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Boost Spirit X3 is an object-oriented, recursive-descent parser for C++. It allows you to write grammars using a format similar to Extended Backus Naur Form (EBNF)[1] directly in C++. These inline grammar specifications can mix freely with other C++ code and, thanks to the generative power of C++ templates, are immediately executable. Conventional compiler-compilers or parser-generators have to perform an additional translation step from the source EBNF code to C or C++ code.

Since the target input grammars are written entirely in C++ we do not need any separate tools to compile, preprocess or integrate those into the build process. Spirit allows seamless integration of the parsing process with other C++ code. This often allows for simpler and more efficient code.

The created parsers are fully attributed, which allows you to easily build and handle hierarchical data structures in memory. These data structures resemble the structure of the input data and can directly be used to generate arbitrarily-formatted output.

A simple EBNF grammar snippet:

group       ::= '(' expression ')'
factor      ::= integer | group
term        ::= factor (('*' factor) | ('/' factor))*
expression  ::= term (('+' term) | ('-' term))*

is approximated using facilities of Spirit's X3 as seen in this code snippet:

group       = '(' >> expression >> ')';
factor      = integer | group;
term        = factor >> *(('*' >> factor) | ('/' >> factor));
expression  = term >> *(('+' >> term) | ('-' >> term));

Through the magic of expression templates, this is perfectly valid and executable C++ code. The production rule expression is, in fact, an object that has a member function parse that does the work given a source code written in the grammar that we have just declared. Yes, it's a calculator. We shall simplify for now by skipping the type declarations and the definition of the rule integer invoked by factor. Now, the production rule expression in our grammar specification, traditionally called the start symbol, can recognize inputs such as:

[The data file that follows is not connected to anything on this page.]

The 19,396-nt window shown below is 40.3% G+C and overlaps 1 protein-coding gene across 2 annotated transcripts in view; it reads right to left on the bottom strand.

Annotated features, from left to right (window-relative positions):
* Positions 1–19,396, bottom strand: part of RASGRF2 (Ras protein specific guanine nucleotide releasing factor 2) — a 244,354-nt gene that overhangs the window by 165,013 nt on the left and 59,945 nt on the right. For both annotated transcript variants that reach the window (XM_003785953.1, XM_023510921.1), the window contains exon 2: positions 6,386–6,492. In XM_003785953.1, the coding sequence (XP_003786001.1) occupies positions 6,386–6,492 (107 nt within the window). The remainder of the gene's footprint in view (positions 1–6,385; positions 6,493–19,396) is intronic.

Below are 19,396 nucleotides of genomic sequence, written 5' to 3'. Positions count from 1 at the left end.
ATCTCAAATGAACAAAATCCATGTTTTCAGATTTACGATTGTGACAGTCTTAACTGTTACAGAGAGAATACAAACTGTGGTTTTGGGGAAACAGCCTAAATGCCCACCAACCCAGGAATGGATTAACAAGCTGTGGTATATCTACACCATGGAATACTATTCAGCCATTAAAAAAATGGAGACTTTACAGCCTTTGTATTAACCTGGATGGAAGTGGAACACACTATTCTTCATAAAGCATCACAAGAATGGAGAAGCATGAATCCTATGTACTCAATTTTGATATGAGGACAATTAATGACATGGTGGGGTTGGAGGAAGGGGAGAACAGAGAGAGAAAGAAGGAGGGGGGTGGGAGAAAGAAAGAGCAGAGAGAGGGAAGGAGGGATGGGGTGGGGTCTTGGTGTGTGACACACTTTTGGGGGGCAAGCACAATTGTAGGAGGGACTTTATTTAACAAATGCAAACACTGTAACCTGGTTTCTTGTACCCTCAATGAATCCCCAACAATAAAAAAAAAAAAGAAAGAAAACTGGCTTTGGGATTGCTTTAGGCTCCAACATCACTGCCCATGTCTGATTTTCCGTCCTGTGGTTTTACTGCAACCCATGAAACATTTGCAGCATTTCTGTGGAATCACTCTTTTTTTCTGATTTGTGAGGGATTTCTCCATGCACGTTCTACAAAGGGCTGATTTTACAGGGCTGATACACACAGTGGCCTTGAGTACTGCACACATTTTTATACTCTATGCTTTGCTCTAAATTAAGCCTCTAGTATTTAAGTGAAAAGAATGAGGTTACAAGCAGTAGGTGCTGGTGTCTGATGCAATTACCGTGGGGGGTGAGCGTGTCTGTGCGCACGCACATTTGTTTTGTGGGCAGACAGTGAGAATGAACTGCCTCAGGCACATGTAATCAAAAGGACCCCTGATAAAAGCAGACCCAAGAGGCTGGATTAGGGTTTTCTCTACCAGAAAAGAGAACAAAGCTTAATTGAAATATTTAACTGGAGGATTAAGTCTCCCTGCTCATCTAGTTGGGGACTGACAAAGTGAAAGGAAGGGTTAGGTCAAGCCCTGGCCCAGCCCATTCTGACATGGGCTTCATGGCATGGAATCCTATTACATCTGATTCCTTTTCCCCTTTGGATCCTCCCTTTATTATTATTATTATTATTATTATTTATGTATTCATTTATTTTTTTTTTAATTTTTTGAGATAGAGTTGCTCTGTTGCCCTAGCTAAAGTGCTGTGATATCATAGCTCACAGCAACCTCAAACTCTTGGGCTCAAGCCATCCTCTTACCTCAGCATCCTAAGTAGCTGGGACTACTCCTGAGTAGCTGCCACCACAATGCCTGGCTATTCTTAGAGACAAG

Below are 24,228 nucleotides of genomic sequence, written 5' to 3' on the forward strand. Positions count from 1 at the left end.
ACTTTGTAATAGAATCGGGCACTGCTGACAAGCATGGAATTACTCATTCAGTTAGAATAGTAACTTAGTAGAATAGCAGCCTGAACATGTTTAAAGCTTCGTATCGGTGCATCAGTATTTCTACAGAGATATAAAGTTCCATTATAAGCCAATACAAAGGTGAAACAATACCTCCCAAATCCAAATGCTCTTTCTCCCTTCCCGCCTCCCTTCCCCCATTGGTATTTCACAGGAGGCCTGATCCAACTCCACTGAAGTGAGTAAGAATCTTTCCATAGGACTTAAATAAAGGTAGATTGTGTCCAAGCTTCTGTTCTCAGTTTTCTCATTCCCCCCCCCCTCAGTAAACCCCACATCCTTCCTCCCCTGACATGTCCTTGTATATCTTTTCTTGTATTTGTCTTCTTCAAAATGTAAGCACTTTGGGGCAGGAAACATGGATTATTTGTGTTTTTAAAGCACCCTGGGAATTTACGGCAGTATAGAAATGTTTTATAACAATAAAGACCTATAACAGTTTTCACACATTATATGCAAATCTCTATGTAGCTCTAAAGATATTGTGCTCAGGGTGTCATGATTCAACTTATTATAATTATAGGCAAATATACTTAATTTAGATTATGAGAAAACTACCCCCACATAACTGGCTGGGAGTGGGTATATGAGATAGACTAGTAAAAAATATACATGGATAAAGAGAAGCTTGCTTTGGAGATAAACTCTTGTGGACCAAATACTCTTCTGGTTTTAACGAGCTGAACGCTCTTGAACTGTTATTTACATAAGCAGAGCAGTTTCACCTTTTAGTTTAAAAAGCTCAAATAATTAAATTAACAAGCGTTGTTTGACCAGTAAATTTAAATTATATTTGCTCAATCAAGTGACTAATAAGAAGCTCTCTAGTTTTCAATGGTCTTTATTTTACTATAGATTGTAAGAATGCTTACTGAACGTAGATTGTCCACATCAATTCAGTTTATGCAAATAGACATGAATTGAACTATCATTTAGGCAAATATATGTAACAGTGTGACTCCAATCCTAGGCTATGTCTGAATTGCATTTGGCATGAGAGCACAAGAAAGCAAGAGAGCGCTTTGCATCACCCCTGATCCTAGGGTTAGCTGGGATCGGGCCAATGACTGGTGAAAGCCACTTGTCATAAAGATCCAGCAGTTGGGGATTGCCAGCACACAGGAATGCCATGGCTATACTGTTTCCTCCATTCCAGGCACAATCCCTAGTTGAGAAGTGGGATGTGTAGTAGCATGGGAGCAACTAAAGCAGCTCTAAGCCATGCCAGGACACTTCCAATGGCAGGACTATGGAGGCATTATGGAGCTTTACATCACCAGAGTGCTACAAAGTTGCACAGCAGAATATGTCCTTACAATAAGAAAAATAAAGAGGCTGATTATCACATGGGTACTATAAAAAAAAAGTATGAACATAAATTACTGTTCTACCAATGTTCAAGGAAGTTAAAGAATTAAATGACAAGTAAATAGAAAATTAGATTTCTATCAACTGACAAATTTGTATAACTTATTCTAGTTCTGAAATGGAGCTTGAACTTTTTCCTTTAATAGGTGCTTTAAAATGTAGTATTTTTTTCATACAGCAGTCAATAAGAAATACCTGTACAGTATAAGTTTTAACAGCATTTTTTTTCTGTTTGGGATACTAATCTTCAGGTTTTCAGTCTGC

1 + 2
1 * 2
1/2 + 3/4
1 + 2 + 3 + 4
1 * 2 * 3 * 4
(1 + 2) * (3 + 4)
(-1 + 2) * (3 + -4)
1 + ((6 * 200) - 20) / 6
(1 + (2 + (3 + (4 + 5))))

Certainly we have modified the original EBNF syntax. This is done to conform to C++ syntax rules. Most notably we see the abundance of shift >> operators. Since there are no juxtaposition operators in C++, it is simply not possible to write something like:

a b

as seen in math syntax, for example, to mean multiplication or, in our case, as seen in EBNF syntax to mean sequencing (b should follow a). Spirit.X3 uses the shift >> operator instead for this purpose. We take the >> operator, with arrows pointing to the right, to mean "is followed by". Thus we write:

a >> b

The alternative operator | and the parentheses () remain as is. The assignment operator = is used in place of EBNF's ::=. Last but not least, the Kleene star *, which in this case is a postfix operator in EBNF becomes a prefix. Instead of:

a* //... in EBNF syntax,

we write:

*a //... in Spirit.

since there are no postfix stars, *, in C/C++. Finally, we terminate each rule with the ubiquitous semi-colon, ;.